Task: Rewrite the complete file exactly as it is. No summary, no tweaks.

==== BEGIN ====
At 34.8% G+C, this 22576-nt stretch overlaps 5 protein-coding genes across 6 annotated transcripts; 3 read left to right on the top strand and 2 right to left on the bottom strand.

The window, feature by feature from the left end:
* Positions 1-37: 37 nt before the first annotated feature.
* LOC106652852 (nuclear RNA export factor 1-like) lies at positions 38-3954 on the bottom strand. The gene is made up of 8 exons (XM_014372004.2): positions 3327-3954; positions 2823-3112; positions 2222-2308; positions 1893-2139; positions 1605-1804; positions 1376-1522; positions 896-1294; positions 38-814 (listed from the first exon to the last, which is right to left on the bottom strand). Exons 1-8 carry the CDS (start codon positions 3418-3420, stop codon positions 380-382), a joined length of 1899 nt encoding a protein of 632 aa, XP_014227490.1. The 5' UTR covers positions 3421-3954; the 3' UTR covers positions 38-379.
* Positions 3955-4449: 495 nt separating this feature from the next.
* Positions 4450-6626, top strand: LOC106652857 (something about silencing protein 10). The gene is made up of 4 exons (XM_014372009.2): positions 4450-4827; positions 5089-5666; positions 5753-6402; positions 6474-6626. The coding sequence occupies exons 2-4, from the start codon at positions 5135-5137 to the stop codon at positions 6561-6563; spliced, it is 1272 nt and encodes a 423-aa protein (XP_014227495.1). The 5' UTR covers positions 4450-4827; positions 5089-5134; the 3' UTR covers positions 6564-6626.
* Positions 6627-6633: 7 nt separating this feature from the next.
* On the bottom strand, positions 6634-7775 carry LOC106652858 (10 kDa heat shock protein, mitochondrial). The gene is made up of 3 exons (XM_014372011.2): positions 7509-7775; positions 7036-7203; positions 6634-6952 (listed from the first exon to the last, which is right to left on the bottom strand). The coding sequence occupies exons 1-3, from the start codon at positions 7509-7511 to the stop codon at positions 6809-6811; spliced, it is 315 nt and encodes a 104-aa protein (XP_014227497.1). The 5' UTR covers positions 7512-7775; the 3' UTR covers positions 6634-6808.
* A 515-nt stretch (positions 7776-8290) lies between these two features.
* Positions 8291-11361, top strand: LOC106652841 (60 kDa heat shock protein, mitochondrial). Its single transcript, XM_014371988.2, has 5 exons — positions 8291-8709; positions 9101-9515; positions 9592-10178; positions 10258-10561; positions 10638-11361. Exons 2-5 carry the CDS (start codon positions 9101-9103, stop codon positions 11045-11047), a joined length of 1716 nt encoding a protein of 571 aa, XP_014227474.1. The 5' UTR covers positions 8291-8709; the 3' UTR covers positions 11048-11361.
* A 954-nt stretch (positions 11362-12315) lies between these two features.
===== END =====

At 34.8% G+C, this 22576-nt stretch overlaps 5 protein-coding genes across 6 annotated transcripts; 3 read left to right on the top strand and 2 right to left on the bottom strand.

The window, feature by feature from the left end:
* Positions 1-37: 37 nt before the first annotated feature.
* LOC106652852 (nuclear RNA export factor 1-like) lies at positions 38-3954 on the bottom strand. The gene is made up of 8 exons (XM_014372004.2): positions 3327-3954; positions 2823-3112; positions 2222-2308; positions 1893-2139; positions 1605-1804; positions 1376-1522; positions 896-1294; positions 38-814 (listed from the first exon to the last, which is right to left on the bottom strand). Exons 1-8 carry the CDS (start codon positions 3418-3420, stop codon positions 380-382), a joined length of 1899 nt encoding a protein of 632 aa, XP_014227490.1. The 5' UTR covers positions 3421-3954; the 3' UTR covers positions 38-379.
* Positions 3955-4449: 495 nt separating this feature from the next.
* Positions 4450-6626, top strand: LOC106652857 (something about silencing protein 10). The gene is made up of 4 exons (XM_014372009.2): positions 4450-4827; positions 5089-5666; positions 5753-6402; positions 6474-6626. The coding sequence occupies exons 2-4, from the start codon at positions 5135-5137 to the stop codon at positions 6561-6563; spliced, it is 1272 nt and encodes a 423-aa protein (XP_014227495.1). The 5' UTR covers positions 4450-4827; positions 5089-5134; the 3' UTR covers positions 6564-6626.
* Positions 6627-6633: 7 nt separating this feature from the next.
* On the bottom strand, positions 6634-7775 carry LOC106652858 (10 kDa heat shock protein, mitochondrial). The gene is made up of 3 exons (XM_014372011.2): positions 7509-7775; positions 7036-7203; positions 6634-6952 (listed from the first exon to the last, which is right to left on the bottom strand). The coding sequence occupies exons 1-3, from the start codon at positions 7509-7511 to the stop codon at positions 6809-6811; spliced, it is 315 nt and encodes a 104-aa protein (XP_014227497.1). The 5' UTR covers positions 7512-7775; the 3' UTR covers positions 6634-6808.
* A 515-nt stretch (positions 7776-8290) lies between these two features.
* Positions 8291-11361, top strand: LOC106652841 (60 kDa heat shock protein, mitochondrial). Its single transcript, XM_014371988.2, has 5 exons — positions 8291-8709; positions 9101-9515; positions 9592-10178; positions 10258-10561; positions 10638-11361. Exons 2-5 carry the CDS (start codon positions 9101-9103, stop codon positions 11045-11047), a joined length of 1716 nt encoding a protein of 571 aa, XP_014227474.1. The 5' UTR covers positions 8291-8709; the 3' UTR covers positions 11048-11361.
* A 954-nt stretch (positions 11362-12315) lies between these two features.